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Irish History made simple,
This review is from: Valley of the Shadow (Sister Fidelma Mysteries Book 6) (Kindle Edition)
Sister Fidelma is exactly the sort of heroine that Lisa Simpson would approve of. She is well-educated, smart, rather pretty and very self confident. In this adventure she is sent by her brother as an ambassador to a bunch of savage pagans in an isolated valley somewhere in Kerry, (I kept thinking of Doone Valley in Lorna Doone!), where she has to solve various gruesome murders. The detective element of these books is quite typical - false trails, unknown motives, reluctant witnesses - quite enjoyable, but nothing special.
The real attraction of this series is the light it sheds on a very unfamiliar period of history. In the seventh century, while the rest of Europe was shrouded in the Dark Ages, Ireland stood out as 'the Land of Saints and Scholars', with a well developed political and legal system, and the Celtic Church was in competition with the Roman Church for the hearts and minds of British and Irish Christians. Peter Tremayne obviously knows this era well and this book is crammed full of details and facts about the Irish 'Brehon law' system as well as the church and civil politics of the day.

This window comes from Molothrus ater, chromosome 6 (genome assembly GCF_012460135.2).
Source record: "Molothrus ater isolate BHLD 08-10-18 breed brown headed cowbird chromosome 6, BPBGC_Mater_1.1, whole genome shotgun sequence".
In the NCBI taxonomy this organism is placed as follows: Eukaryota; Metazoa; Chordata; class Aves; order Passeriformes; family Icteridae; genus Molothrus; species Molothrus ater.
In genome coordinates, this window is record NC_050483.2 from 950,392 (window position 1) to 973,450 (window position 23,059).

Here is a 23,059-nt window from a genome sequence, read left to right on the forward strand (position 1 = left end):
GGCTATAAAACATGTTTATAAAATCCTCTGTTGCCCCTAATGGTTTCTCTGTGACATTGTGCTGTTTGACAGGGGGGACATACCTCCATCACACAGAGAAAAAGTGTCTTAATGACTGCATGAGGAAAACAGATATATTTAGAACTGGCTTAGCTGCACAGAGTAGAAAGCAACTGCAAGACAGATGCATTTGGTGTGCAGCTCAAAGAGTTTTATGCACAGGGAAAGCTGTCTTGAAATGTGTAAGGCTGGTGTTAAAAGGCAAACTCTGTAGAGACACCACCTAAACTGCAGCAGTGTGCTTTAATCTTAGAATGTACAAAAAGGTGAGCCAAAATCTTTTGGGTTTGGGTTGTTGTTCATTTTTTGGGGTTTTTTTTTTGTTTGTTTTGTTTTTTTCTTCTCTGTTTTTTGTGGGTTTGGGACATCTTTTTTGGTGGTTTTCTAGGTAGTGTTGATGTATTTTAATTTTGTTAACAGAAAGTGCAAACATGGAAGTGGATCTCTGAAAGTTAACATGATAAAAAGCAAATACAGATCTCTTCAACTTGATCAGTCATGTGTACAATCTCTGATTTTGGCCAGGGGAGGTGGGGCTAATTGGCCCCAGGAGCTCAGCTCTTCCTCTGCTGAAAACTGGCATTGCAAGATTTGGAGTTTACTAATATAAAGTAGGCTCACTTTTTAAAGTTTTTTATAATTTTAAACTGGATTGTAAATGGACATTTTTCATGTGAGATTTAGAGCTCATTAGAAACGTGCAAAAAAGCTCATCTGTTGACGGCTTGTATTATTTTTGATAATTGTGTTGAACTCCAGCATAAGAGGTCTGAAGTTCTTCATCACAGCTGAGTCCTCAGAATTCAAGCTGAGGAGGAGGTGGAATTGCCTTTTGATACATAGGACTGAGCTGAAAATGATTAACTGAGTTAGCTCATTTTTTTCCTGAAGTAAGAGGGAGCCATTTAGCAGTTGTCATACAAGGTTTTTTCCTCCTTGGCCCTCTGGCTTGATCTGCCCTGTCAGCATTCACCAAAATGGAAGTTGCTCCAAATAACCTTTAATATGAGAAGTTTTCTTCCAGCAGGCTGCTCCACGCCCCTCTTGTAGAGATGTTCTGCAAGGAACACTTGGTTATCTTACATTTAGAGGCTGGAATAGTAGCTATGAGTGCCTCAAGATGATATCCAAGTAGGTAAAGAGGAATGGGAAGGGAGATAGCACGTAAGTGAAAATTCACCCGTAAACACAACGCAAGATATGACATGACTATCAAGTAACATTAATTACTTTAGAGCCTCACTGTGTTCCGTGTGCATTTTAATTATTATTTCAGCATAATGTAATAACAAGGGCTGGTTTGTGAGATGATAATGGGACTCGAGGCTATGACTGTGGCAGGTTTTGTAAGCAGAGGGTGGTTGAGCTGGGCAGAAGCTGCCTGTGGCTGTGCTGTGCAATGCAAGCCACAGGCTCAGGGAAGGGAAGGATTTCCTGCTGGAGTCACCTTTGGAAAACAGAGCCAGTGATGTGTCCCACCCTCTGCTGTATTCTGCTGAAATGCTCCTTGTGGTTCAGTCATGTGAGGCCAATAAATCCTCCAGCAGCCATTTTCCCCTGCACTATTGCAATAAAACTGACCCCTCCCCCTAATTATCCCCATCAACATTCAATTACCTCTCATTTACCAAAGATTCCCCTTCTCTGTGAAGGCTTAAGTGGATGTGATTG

In the previous books I read - Absolution by Murder set at the Synod of Whitby and Shroud for the Archbishop in which Fidelma visits Rome - I had found her assertiveness rather annoying ...'How dare a mere woman speak so boldly?' he wondered. Fidelma tossed her long auburn hair, in her homeland it was normal for women to be treated as equal - why were these foreigners so backward... . However, I liked this book alot more. Because it is set in Ireland there was not the constant underlining of how much better things are in her own country, and the characters were more varied and interesting in consequence. I even began to warm to Fidelma herself, and I have to admit to taking a childish pleasure in seeing names of towns and villages that are only a few miles away from me.
These books are generally a light and pleasant read, and once you get into the mystery you don't want to put them down; I tended to finish them in a sitting. The author is inclined to show off his knowledge a bit too obviously, but I find I can easily forgive him since the setting is so unfamiliar and the details and explanations are genuinely interesting. They are not great literature, but enjoyable reading and fascinating history; of the 3 Sister Fidelma books I've read this has been the best, although they do have some progression from one book from the next and maybe should be read in order.